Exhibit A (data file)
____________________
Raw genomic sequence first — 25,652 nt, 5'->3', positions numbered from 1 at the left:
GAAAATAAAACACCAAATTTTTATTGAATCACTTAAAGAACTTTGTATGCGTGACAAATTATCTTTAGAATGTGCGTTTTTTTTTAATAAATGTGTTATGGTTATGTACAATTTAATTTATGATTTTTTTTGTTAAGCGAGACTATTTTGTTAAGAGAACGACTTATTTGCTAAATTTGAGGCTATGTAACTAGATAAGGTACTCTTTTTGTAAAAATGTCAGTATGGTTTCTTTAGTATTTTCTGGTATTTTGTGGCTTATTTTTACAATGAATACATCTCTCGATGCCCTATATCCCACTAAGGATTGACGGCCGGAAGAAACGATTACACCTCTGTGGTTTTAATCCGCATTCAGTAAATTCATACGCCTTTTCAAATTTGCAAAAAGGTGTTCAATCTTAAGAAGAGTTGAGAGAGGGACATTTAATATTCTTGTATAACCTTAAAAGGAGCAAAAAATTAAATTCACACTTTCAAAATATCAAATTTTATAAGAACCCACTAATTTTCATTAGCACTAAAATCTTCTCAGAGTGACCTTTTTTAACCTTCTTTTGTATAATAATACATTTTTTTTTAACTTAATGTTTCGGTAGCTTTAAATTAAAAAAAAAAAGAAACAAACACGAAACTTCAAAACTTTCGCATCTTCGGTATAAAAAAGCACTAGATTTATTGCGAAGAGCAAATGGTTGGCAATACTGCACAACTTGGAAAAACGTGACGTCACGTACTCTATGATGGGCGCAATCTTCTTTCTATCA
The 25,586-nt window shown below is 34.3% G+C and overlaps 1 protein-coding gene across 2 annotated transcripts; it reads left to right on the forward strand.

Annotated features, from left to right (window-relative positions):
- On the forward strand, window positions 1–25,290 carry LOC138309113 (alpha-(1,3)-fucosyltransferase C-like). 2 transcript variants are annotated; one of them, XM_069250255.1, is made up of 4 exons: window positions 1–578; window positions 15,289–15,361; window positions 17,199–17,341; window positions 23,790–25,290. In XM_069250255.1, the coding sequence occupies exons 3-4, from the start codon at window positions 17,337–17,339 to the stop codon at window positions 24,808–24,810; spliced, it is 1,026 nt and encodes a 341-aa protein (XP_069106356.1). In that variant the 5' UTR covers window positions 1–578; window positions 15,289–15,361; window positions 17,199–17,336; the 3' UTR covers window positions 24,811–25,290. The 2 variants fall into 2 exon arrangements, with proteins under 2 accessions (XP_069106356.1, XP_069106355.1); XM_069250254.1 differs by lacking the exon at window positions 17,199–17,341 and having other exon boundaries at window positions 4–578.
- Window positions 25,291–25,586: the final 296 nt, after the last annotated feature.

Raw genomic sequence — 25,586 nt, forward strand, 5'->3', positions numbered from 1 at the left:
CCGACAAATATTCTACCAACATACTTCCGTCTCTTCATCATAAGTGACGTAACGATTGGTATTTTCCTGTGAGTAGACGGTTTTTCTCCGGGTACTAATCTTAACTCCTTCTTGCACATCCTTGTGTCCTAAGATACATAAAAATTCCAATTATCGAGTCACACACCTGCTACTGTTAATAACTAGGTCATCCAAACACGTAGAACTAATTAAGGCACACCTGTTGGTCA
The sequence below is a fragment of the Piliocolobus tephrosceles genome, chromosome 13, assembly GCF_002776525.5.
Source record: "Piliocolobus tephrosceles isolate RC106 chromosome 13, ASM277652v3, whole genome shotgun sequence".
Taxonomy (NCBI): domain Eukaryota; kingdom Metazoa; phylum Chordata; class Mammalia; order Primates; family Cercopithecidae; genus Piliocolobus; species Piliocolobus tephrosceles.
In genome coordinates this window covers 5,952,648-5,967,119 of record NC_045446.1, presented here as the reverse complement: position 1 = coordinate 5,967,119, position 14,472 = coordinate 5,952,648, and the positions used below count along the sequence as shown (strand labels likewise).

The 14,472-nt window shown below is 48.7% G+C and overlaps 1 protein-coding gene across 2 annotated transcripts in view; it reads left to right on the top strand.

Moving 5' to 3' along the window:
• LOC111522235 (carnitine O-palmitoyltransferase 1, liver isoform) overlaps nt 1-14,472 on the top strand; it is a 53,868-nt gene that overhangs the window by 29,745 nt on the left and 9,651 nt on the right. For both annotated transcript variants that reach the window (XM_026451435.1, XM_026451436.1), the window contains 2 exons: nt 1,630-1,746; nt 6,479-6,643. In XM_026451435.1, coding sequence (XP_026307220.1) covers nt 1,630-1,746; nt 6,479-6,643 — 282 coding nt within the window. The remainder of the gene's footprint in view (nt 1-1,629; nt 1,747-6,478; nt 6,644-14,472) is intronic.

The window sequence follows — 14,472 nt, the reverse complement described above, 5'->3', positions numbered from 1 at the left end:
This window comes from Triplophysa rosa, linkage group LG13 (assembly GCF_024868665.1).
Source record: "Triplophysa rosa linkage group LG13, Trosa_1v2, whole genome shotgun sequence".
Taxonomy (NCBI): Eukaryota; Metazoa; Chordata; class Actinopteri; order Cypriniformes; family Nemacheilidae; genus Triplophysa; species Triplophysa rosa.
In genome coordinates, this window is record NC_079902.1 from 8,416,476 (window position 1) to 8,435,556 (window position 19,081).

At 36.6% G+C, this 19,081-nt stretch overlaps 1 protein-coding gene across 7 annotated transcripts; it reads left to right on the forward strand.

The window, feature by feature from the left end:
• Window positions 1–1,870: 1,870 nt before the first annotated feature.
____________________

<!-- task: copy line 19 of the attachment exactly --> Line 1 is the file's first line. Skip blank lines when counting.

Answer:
Taxonomy (NCBI): Eukaryota; Metazoa; Chordata; class Actinopteri; order Cypriniformes; family Nemacheilidae; genus Triplophysa; species Triplophysa rosa.